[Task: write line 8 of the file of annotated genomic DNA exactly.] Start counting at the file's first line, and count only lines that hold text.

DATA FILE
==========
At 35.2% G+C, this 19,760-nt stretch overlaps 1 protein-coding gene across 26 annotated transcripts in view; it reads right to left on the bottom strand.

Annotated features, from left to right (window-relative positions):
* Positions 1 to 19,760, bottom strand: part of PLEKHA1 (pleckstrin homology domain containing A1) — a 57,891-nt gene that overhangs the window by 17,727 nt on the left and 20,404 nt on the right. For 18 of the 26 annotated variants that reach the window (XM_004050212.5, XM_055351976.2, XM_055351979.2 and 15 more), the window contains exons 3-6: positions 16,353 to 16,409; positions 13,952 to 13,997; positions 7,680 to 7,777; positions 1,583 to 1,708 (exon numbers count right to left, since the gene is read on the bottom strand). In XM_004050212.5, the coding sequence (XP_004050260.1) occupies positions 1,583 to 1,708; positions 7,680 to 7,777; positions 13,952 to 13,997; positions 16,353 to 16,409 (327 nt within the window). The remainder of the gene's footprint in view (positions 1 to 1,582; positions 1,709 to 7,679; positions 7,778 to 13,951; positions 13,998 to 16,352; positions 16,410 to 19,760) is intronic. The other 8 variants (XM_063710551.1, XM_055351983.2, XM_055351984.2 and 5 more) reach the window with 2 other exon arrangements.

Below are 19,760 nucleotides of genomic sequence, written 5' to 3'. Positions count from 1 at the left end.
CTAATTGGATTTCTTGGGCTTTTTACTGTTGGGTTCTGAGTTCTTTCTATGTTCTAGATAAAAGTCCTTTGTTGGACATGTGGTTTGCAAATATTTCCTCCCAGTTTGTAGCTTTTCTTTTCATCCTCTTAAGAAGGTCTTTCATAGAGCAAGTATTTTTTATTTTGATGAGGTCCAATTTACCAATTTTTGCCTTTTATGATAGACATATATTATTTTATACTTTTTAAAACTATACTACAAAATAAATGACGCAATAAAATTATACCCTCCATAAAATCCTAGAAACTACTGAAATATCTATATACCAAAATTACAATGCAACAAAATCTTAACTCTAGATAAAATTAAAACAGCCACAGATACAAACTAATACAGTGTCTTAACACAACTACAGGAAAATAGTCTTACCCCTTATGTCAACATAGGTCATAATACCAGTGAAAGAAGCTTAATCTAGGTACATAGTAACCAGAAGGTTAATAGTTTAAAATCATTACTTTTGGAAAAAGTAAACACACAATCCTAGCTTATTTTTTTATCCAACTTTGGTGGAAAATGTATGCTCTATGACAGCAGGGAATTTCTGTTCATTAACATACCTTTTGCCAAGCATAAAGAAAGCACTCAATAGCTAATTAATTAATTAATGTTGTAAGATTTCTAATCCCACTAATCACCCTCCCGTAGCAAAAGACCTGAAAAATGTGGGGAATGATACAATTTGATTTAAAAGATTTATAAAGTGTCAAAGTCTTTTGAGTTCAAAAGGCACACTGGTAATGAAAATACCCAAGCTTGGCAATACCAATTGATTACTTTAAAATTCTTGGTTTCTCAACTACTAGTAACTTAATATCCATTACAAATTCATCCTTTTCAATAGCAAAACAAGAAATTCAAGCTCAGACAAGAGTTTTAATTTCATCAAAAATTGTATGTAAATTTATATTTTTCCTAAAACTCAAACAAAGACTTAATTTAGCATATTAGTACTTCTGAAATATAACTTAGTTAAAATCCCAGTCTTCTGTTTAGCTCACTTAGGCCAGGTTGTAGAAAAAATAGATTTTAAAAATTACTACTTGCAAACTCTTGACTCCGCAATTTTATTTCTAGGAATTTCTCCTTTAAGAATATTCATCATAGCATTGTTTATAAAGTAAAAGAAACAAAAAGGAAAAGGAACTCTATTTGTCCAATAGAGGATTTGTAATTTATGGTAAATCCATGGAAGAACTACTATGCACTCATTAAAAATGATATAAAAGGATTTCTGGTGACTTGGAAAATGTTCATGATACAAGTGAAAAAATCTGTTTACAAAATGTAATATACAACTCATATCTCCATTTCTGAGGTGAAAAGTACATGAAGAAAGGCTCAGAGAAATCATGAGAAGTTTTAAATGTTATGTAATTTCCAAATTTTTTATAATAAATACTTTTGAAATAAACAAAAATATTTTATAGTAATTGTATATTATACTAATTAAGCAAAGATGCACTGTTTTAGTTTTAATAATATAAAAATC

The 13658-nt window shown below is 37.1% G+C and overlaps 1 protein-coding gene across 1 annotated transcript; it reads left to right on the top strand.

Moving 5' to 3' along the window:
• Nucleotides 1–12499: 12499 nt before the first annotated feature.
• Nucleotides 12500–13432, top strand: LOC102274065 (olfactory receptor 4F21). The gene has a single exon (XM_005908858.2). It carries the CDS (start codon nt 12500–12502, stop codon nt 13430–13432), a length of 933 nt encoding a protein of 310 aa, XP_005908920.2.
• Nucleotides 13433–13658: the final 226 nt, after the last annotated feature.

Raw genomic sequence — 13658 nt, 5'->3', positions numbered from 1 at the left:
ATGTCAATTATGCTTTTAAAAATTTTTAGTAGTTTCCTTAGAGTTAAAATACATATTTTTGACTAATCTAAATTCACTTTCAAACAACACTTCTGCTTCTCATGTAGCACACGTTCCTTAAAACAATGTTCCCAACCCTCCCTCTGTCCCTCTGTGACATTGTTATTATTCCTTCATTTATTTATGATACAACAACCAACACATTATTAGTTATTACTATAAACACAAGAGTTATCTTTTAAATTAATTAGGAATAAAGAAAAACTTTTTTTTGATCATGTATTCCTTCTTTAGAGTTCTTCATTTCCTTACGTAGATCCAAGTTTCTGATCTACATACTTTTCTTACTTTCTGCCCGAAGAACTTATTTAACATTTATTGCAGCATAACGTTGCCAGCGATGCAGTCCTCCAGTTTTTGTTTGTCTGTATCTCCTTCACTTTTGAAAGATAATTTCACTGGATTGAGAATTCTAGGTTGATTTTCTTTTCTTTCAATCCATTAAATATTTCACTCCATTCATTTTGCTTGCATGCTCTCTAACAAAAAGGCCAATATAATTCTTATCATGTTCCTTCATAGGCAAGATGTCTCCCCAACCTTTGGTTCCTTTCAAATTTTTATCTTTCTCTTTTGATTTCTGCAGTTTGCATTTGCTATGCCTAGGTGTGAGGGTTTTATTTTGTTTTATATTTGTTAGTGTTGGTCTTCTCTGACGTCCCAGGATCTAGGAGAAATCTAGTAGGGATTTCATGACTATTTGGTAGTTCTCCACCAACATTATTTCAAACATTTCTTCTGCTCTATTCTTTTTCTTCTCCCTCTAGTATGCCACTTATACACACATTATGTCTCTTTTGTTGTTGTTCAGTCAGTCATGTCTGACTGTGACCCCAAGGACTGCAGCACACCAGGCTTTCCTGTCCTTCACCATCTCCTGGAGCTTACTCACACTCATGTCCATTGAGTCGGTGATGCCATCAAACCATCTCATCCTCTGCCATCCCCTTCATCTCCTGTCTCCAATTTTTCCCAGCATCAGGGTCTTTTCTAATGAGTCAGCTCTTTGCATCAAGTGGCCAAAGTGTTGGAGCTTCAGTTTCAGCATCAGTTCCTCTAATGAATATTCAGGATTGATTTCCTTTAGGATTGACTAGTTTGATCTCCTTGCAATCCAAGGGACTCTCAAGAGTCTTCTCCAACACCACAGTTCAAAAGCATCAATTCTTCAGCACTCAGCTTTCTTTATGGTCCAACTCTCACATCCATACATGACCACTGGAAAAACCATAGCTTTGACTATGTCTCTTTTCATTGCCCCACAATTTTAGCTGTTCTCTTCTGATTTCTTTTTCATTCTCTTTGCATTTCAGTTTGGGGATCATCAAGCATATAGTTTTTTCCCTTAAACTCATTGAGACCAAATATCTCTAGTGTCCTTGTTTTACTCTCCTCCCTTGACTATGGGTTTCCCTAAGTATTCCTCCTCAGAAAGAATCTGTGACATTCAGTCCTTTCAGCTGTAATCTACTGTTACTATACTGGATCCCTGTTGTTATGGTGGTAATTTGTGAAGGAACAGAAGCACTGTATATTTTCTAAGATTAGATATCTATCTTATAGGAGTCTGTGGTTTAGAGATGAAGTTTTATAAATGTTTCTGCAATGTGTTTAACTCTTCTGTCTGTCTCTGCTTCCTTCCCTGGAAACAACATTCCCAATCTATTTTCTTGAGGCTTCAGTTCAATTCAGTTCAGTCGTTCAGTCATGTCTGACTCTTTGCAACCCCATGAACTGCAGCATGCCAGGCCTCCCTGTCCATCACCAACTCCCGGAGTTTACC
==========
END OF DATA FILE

• Nucleotides 1–12499: 12499 nt before the first annotated feature.